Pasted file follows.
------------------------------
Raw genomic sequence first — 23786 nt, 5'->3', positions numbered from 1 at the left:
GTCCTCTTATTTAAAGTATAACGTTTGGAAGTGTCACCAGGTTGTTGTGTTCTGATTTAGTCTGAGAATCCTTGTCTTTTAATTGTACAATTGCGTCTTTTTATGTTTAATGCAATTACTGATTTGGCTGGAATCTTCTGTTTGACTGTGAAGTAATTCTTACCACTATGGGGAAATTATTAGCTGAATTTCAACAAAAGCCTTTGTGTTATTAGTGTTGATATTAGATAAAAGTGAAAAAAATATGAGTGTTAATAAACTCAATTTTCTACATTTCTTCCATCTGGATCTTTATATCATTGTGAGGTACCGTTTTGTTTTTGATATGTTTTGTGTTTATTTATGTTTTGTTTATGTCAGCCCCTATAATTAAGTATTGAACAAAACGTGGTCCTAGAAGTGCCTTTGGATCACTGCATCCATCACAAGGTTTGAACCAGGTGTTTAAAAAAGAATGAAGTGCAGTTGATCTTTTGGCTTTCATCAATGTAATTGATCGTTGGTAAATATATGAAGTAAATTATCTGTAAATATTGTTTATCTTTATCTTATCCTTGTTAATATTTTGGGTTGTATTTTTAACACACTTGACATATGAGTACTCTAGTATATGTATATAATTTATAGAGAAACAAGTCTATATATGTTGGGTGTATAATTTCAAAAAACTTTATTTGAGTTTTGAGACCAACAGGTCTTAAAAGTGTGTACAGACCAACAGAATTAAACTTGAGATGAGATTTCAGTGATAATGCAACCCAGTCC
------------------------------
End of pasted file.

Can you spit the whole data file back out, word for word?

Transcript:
Raw genomic sequence first — 23786 nt, 5'->3', positions numbered from 1 at the left:
GTCCTCTTATTTAAAGTATAACGTTTGGAAGTGTCACCAGGTTGTTGTGTTCTGATTTAGTCTGAGAATCCTTGTCTTTTAATTGTACAATTGCGTCTTTTTATGTTTAATGCAATTACTGATTTGGCTGGAATCTTCTGTTTGACTGTGAAGTAATTCTTACCACTATGGGGAAATTATTAGCTGAATTTCAACAAAAGCCTTTGTGTTATTAGTGTTGATATTAGATAAAAGTGAAAAAAATATGAGTGTTAATAAACTCAATTTTCTACATTTCTTCCATCTGGATCTTTATATCATTGTGAGGTACCGTTTTGTTTTTGATATGTTTTGTGTTTATTTATGTTTTGTTTATGTCAGCCCCTATAATTAAGTATTGAACAAAACGTGGTCCTAGAAGTGCCTTTGGATCACTGCATCCATCACAAGGTTTGAACCAGGTGTTTAAAAAAGAATGAAGTGCAGTTGATCTTTTGGCTTTCATCAATGTAATTGATCGTTGGTAAATATATGAAGTAAATTATCTGTAAATATTGTTTATCTTTATCTTATCCTTGTTAATATTTTGGGTTGTATTTTTAACACACTTGACATATGAGTACTCTAGTATATGTATATAATTTATAGAGAAACAAGTCTATATATGTTGGGTGTATAATTTCAAAAAACTTTATTTGAGTTTTGAGACCAACAGGTCTTAAAAGTGTGTACAGACCAACAGAATTAAACTTGAGATGAGATTTCAGTGATAATGCAACCCAGTCC